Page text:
In the beginning, computer systems were only occasionally networked, and when they were, a number of completely different protocols were used to connect one system with another. Then, Tim Berners-Lee said, "Let there be a World Wide Web!" and it was created, and he saw that it was good. After creating one of the biggest revolutionary phenomena in the last two decades, he should have taken a rest at that point. Instead, he created the World Wide Web Consortium (W3C), which is now the main standard body for the Web. This group holds the reins to HTML, HTTP, and URI as well as being the originator of other pearls of the Internet such as XML, XSLT, and SOAP. Again, you would think this would be enough. However, Berners-Lee's next "big thing" is still on the horizon, and he has been working on it since 1998: the Semantic Web.
The W3C states on its Web site that the goal of the Semantic Web is "to create a universal medium for the exchange of data." So how exactly is that different from the modern-day Web? It's not the easiest thing to describe. Even Berners-Lee has stated that trying to describe the Semantic Web is as hard as it was to describe the original World Wide Web 15 years ago. But like the World Wide Web, once it is seen and experienced, it becomes a simple but powerful paradigm shift.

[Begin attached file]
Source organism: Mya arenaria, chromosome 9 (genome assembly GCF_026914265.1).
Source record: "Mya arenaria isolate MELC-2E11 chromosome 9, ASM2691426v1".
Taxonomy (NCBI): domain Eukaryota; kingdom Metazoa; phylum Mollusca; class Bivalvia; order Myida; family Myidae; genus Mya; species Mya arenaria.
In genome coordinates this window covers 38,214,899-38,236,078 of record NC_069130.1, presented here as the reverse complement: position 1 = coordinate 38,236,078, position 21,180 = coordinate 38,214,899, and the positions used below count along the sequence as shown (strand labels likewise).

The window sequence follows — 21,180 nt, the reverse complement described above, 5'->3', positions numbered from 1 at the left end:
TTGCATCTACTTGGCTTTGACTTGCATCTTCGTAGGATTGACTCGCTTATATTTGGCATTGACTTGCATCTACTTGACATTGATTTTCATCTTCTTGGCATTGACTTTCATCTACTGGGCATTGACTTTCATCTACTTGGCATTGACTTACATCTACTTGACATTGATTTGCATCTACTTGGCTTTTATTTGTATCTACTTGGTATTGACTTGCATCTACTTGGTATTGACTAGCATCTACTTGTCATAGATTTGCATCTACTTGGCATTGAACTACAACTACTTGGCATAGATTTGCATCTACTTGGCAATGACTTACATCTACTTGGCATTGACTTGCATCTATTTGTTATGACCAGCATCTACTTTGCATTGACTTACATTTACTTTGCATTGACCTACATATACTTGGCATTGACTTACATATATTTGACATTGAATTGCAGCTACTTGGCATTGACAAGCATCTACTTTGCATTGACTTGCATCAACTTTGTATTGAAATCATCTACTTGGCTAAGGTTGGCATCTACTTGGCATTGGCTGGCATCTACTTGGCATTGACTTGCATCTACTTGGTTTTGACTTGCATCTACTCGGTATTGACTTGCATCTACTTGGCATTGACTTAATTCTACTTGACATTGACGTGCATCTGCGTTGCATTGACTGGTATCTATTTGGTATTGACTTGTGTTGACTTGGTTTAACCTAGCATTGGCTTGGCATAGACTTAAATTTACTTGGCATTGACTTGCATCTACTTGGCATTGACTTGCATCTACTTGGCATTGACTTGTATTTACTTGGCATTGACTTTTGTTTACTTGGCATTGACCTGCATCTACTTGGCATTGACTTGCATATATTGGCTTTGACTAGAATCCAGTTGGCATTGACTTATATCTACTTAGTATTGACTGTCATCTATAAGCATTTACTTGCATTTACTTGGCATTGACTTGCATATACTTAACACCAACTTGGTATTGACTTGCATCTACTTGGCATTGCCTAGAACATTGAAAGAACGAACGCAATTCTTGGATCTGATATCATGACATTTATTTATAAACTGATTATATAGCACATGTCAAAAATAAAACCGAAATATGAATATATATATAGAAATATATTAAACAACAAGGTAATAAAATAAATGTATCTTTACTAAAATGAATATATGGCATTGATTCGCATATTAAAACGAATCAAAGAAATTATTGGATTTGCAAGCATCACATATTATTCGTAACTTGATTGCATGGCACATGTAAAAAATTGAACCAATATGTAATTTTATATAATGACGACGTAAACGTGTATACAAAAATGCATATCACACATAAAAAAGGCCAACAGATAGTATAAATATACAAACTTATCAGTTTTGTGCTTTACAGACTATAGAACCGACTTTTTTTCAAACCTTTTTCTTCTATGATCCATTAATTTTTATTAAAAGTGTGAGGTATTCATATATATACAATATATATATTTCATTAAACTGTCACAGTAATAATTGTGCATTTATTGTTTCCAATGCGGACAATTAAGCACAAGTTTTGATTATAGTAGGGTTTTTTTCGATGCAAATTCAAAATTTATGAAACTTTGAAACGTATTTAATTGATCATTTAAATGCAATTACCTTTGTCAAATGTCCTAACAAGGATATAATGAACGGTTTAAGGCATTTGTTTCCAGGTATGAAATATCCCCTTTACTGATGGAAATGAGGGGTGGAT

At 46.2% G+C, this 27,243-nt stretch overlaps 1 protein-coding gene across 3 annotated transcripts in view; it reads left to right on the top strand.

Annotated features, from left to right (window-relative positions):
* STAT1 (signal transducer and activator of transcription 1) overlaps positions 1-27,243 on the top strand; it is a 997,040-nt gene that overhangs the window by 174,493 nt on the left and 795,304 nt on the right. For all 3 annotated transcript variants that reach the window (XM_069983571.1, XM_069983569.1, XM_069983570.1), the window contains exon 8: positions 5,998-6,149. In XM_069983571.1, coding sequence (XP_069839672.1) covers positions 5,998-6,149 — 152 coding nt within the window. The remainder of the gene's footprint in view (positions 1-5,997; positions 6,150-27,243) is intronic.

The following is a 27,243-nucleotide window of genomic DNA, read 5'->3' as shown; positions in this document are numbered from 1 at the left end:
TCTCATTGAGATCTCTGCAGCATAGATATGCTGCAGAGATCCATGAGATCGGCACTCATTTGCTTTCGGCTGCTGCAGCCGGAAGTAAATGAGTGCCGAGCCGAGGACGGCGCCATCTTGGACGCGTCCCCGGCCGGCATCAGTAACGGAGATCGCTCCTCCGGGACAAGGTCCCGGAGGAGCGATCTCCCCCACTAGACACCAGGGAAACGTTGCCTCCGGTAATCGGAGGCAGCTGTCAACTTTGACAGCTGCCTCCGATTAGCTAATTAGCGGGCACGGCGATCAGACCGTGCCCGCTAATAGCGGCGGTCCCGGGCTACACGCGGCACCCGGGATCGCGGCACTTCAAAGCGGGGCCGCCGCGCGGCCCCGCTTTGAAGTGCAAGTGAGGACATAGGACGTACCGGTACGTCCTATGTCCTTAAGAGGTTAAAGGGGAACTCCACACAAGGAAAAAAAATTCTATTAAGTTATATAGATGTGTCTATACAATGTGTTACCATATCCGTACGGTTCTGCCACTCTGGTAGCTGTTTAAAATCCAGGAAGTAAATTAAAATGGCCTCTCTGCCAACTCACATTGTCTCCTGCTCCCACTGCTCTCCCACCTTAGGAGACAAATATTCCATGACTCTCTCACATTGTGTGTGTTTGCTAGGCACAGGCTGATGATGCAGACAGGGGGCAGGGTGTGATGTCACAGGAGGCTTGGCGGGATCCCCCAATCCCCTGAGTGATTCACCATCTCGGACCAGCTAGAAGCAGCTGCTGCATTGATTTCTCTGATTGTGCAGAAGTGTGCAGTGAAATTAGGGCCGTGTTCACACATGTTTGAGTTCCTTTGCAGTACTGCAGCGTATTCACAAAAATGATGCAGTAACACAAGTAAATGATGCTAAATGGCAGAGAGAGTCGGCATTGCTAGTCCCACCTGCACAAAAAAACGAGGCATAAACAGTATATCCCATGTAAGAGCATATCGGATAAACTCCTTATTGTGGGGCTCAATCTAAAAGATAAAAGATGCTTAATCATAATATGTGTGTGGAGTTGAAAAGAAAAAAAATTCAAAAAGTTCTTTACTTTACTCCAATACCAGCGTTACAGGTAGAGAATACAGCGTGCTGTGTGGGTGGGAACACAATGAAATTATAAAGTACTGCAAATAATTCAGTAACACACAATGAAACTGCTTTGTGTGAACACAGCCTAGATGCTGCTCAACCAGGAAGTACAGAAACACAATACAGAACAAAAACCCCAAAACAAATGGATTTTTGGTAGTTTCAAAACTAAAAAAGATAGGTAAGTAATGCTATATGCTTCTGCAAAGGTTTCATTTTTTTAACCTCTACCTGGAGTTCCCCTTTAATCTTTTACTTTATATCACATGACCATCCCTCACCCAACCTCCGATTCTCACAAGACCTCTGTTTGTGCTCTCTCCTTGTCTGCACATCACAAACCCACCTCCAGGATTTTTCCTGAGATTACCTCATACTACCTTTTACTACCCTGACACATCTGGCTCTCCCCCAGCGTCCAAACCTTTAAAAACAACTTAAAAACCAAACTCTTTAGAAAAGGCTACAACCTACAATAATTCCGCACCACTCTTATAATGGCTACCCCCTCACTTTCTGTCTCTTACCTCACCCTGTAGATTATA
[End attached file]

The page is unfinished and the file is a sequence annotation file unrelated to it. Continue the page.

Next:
The chief ingredient to the Semantic Web is its application of metadata. Metadata, data about data, describes characteristics about some piece of information such as when, who, or why something was created, changed, deleted, or collected. In contrast, the information in almost any Web page today doesn't include this kind of metadata and is unusable or static without the appropriate context. Something has to give data some sort of meaning to be used appropriately. Without metadata attached to every piece of data, the only mechanisms that can ensure its correct interpretation are humans familiar with the data and who know how to manipulate that data or a machine or piece of software written specifically to use the ontology behind the data.
The Semantic Web promises to change that by providing a set of technologies and standards that ease the ability to annotate information and to query those annotations. This not only allows fuller search capabilities, but it also allows programs to intelligently infer the task at hand as well as the result that is actually being looked for. It lets data on the Web be processed intelligently by automated tools regardless of how different the data's end points are.
To understand the concepts of Semantic Web, it may help to give a more concrete example of how it could be used. For instance, imagine you're browsing the Web for vacation spots and find some travel site that describes a relaxing location, dates and times in which it is open, as well as phone numbers and people to contact to get more information. Currently, you have to manually copy this information into your calendar, address book, and then go to some map site to figure out where this place is and how to get there. Instead, you might prefer to have this all done at the click of a button.